Berliner played at the University of California-Los Angeles (UCLA) in the early 1950s and was named first team All-Pacific Coast Conference defensive end in 1952, and second team in 1953 (when he played both offense and defense). Berliner's total playing time for the '53 season was the second highest on the UCLA team. 1953 Heisman award winner Alan Ameche, who became a famous running back for the World Champion Baltimore Colts, said that during his four years of college football, Berliner hit him harder than anyone else.
At his graduation in February 1955 (B.A. in Political Science), Berliner received his commission in the United States Air Force. He completed pilot training and was a B-47 pilot on a Select Crew in the Strategic Air Command (Select is the highest level of crew combat readiness - the ability, in a hostile environment, to deliver a nuclear bomb on target). Just prior to his discharge in May 1959, he was offered a position as assistant coach at the Air Force Academy. Berliner declined and instead began a career in the Aerospace Industry. He was a computer programmer, systems analyst and manager over a period of thirty-three years, which took him to Japan, Korea, Great Britain and Israel, to install air defense and/or air traffic control systems.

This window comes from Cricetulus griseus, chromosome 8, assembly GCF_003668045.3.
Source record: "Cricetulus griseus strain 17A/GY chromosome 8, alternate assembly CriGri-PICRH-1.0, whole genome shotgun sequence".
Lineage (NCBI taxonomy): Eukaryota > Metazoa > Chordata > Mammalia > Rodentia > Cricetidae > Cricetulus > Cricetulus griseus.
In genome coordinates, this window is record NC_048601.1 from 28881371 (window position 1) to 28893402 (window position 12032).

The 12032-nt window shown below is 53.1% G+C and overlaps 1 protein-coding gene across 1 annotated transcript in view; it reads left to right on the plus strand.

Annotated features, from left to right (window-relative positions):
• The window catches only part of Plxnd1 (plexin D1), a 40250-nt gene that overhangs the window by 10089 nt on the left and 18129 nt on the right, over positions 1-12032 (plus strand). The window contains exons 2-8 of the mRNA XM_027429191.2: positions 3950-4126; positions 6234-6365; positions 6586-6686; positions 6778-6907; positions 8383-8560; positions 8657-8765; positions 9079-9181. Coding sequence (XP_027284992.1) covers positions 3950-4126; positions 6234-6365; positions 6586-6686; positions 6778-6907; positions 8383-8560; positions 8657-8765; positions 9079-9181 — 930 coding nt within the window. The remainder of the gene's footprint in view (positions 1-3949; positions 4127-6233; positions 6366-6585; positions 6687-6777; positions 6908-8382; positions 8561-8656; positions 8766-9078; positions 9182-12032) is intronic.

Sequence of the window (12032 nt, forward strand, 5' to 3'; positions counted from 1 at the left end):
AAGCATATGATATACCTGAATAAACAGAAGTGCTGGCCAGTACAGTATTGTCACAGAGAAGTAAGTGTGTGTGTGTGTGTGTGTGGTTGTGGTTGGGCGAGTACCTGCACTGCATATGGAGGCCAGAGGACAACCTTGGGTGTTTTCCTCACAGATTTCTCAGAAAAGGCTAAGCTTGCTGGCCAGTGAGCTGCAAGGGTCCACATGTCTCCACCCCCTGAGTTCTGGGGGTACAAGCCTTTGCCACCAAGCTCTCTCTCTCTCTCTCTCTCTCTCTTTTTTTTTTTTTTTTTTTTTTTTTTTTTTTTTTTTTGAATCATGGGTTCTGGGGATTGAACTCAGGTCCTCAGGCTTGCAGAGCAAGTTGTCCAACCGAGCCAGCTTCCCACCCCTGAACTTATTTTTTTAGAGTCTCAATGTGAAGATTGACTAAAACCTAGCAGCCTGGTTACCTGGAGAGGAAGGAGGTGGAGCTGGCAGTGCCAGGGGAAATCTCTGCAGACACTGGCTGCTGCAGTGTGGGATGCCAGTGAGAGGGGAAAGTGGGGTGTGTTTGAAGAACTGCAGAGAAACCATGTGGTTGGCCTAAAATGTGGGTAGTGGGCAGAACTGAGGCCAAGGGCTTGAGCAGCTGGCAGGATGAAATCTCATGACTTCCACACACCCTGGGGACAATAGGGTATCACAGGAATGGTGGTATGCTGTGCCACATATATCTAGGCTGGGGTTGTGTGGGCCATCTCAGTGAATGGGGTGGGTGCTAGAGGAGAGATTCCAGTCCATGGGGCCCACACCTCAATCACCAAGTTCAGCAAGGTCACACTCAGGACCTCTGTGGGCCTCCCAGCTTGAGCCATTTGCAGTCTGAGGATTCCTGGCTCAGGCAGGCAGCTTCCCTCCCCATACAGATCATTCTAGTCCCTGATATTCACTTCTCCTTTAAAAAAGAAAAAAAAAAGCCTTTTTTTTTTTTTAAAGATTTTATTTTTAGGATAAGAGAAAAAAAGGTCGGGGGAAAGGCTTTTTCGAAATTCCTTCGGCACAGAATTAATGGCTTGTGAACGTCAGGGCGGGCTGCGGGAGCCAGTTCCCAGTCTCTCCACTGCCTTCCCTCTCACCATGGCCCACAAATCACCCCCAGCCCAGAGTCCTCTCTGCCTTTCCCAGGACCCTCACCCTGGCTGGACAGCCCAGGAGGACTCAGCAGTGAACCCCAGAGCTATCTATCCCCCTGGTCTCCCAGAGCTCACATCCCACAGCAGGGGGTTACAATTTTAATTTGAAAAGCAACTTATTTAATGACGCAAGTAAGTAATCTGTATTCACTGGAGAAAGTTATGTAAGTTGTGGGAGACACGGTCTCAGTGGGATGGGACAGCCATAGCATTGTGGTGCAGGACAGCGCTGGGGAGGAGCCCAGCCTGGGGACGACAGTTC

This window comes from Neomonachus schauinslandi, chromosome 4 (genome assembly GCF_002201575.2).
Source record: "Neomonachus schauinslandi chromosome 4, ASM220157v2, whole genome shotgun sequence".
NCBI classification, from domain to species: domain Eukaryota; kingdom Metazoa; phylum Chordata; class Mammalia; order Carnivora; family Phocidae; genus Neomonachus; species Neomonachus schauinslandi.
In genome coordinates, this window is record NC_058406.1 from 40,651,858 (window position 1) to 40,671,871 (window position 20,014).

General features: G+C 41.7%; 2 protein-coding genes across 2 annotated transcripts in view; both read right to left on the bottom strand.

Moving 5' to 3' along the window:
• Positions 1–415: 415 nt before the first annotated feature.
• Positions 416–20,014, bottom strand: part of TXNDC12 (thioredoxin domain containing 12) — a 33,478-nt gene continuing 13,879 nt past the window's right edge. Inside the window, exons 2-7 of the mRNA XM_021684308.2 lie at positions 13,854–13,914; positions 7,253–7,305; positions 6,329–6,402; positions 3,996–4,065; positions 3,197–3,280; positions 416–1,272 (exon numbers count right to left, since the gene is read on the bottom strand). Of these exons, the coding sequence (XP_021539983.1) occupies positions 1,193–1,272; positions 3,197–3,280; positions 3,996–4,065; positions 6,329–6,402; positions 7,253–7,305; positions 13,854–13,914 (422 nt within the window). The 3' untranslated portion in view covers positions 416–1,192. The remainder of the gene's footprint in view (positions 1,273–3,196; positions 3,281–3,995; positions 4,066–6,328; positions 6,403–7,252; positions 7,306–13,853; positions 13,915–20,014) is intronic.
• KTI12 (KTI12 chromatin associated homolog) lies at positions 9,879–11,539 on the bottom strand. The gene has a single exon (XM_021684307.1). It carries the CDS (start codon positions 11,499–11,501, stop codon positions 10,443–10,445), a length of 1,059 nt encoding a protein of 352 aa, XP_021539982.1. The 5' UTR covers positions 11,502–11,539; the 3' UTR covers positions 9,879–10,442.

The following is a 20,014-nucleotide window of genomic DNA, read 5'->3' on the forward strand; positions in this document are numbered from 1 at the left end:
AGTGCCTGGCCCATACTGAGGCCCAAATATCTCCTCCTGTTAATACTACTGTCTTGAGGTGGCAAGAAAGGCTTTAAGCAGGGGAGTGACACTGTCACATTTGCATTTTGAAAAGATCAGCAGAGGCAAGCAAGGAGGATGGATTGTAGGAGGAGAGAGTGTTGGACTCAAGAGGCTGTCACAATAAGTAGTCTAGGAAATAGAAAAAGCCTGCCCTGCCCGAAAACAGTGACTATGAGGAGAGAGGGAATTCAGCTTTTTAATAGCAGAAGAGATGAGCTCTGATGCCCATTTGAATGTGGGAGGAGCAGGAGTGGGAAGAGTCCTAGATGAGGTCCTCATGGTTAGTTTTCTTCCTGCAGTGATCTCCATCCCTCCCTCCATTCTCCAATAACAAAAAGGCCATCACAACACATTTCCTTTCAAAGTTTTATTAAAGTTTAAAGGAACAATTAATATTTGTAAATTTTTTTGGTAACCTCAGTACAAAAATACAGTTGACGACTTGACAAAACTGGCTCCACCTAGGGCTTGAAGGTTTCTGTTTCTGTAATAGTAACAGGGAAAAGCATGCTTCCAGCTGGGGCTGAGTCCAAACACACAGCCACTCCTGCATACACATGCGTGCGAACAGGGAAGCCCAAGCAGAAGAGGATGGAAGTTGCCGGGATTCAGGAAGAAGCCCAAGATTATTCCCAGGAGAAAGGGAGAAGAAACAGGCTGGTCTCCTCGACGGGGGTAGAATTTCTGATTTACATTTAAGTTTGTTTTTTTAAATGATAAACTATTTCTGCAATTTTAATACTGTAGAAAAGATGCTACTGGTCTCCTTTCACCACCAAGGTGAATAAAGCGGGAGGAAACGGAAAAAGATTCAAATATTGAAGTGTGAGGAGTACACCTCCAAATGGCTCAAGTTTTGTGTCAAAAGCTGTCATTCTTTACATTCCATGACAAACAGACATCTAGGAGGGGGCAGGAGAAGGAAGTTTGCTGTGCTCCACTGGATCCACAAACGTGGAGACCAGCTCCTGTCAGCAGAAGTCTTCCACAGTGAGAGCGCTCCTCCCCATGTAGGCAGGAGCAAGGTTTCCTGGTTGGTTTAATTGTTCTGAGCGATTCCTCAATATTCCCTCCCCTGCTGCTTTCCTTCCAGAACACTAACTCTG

From 1970-1972, Berliner took a leave of absence from Hughes Aircraft Company for a Fellowship at the Weizmann Institute of Science in Rehovot, Israel. While there, he helped develop the Operating System for the Applied Math Departmentís designed and built mainframe computer, the "Golem." He returned to Israel again for two more years, 1982 and 1984, installing military systems while representing Hughes Aircraft Company. He still visits Israel regularly.
Birth and Death Dates:
b. May 23, 1932